New micro-credentials being offered at Lethbridge College, U of L

New opportunities are coming for students in post-secondary institutions across the province. 56 new micro-credential classes have been announced by the province. 

 

The Alberta Government announced its creating 56 new, flexible learning options in the form of micro-credentials at 19 post-secondary institutions in Alberta.

 

Alberta Minister of Advanced Education, Demetrios Nicolaides, says the pilot program will help people take the next step in their profession or try out a new career opportunity. 

 

“These specific micro-credentials will help in this new environment where there’s been individuals who have faced unemployment or need to learn new skills very quickly without having to go through a traditional diploma or a four year bachelor degree,” says Nicolaides. 

 

The micro-credentials are in partnership with industry employers and post-secondary institutions including both Lethbridge College and the University of Lethbridge. Lethbridge College president and CEO, Dr. Paula Burns, says the college has already launched two programs including Aquaponics and Solar Energy Installation.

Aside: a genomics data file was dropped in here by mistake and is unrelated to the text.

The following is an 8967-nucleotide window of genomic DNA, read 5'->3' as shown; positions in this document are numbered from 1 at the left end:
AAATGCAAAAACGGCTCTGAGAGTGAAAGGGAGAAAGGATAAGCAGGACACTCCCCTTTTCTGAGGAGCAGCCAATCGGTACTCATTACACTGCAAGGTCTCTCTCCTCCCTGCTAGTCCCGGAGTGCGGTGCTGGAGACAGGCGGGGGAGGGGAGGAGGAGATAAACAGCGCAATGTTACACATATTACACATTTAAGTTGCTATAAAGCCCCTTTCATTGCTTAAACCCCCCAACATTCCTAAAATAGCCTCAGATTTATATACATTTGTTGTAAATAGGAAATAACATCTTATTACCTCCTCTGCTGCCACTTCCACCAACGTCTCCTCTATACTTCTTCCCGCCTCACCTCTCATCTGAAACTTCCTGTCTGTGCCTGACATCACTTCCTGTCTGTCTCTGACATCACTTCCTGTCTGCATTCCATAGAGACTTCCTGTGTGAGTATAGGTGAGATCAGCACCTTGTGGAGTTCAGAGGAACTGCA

“Training like this really does address those industry needs and it accommodates learners from various backgrounds who may need a different pathway, or they may already be in the workforce. They just have that opportunity to come and do pieces of education that creates new opportunities and help them move in a different direction in their industry or even outside of their industry,” says Burns. 

 

The Alberta government is investing more than $5.6 million into the pilot program for these learning opportunities in priority sectors and high-demand industries.

 

“This creates many opportunities for many people and including the University of Lethbridge to play a key role in enabling Albertan’s to seize this opportunity and to help ensure out province has the requisite skills so that these projects can continue to grow in our province,” says the University of Lethbridge President and Vice-chancellor, Mike Mahon.

 

“It helps to ensure us that training will be available and accessible for students and graduates as we prepare for our next steps,” added President of Lethbridge College Students’ Association, Ednna Stobschinski.

 

The pilot program is part of Alberta’s 2030 Building Skills for Jobs strategy as a way for Alberta to create a higher skilled and competitive workforce.

Karsen Marczuk

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